In their role as a credible source of health data, nurses can impact the readiness of patients and their families to obtain COVID-19 vaccines. A [...]

Pages: 2

Words: 482

Essay

How External Factors and Stakeholders Impact Corrections, Essay Example

A good correctional leader needs to have significant knowledge in analyzing the problem and deciding the course of action. This is because the leader is [...]

Pages: 1

Words: 403

Essay

Heat and Temperature, Essay Example

The zeroth law, the first law, the second law, and the third law are the four laws that make up thermodynamics. “Thermodynamic equilibrium and temperature” [...]

Pages: 4

Words: 1024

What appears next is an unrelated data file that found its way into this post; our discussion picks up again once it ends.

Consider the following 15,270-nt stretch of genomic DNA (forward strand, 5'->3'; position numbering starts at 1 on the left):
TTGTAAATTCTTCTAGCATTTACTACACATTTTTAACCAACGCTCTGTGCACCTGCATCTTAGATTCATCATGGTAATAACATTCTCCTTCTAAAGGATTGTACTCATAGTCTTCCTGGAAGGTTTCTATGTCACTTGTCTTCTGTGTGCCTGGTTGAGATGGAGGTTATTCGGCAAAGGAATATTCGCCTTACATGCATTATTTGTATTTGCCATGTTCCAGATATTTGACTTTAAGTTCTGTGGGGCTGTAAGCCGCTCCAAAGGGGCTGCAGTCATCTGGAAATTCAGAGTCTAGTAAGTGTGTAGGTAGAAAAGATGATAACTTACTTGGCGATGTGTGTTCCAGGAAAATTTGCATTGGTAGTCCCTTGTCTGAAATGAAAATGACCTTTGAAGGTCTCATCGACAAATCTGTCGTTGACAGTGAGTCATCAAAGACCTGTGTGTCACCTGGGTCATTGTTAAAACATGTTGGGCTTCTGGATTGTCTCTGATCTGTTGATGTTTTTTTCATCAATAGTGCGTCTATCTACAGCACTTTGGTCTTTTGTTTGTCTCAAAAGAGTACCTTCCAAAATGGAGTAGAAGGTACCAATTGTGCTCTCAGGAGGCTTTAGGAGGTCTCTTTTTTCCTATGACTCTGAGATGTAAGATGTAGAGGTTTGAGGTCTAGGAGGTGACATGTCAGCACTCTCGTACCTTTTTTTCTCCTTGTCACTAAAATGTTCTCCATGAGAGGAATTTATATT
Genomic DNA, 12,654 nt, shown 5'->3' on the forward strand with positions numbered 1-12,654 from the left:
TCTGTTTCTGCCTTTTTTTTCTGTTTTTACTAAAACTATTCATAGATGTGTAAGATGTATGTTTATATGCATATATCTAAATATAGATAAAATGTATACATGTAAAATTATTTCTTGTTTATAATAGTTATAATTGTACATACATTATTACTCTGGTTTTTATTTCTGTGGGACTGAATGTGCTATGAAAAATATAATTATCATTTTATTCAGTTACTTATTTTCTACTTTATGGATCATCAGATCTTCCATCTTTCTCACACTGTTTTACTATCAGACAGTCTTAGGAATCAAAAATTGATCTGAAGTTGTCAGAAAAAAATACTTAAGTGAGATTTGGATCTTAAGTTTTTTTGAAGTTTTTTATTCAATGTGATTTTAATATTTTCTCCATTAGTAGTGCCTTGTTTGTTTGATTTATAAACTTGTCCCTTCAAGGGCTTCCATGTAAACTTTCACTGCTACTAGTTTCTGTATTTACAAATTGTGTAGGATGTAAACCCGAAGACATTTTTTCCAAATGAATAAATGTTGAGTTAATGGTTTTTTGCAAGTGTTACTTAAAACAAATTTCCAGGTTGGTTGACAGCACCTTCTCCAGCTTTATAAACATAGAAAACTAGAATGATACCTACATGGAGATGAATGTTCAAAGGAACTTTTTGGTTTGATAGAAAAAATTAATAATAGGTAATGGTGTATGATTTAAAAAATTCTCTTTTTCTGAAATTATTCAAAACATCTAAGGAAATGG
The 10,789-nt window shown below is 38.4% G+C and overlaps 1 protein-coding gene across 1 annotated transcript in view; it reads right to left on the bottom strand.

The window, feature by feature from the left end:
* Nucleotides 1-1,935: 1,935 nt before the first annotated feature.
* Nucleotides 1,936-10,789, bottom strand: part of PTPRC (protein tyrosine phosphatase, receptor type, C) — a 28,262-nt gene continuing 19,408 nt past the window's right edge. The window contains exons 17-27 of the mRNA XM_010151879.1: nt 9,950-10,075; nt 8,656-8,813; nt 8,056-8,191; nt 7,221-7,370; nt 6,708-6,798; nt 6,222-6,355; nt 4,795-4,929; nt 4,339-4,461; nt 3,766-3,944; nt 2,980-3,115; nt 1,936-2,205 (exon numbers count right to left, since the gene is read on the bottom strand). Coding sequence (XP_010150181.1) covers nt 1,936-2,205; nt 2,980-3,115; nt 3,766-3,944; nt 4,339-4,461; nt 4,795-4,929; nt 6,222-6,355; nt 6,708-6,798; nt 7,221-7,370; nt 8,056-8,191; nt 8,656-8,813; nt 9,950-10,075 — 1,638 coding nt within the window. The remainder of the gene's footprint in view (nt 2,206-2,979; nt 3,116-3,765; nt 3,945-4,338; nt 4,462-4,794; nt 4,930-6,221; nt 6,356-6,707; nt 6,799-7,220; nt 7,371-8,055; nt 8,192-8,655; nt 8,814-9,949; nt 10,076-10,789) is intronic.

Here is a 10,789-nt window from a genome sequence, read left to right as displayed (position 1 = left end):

Essay

Rogers & Boykin Nursing Theories Essay Example

In my opinion, Martha Rogers nursing theories and the Anne Boykin nursing theories provide a nurse with the caring foundation needed to excel at meeting [...]

Pages: 1

Words: 350

Essay

Ten Facts About Being Homeless in USA, Essay Example

As most people are aware, the gap between rich people and poor people in the United States is steadily increasing. Rich people have jobs that [...]

Pages: 10

Words: 2648

Essay

Clinical Article vs. Research Article, Essay Example

A clinical article often has a direct impact on the way health care and other medical services are provided because it provides the evidence required [...]

Pages: 2

Words: 496

Essay

Get a Free E-Book ($50 in value)

Get a Free E-Book

How To Write The Best Essay Ever!

How To Write The Best Essay Ever!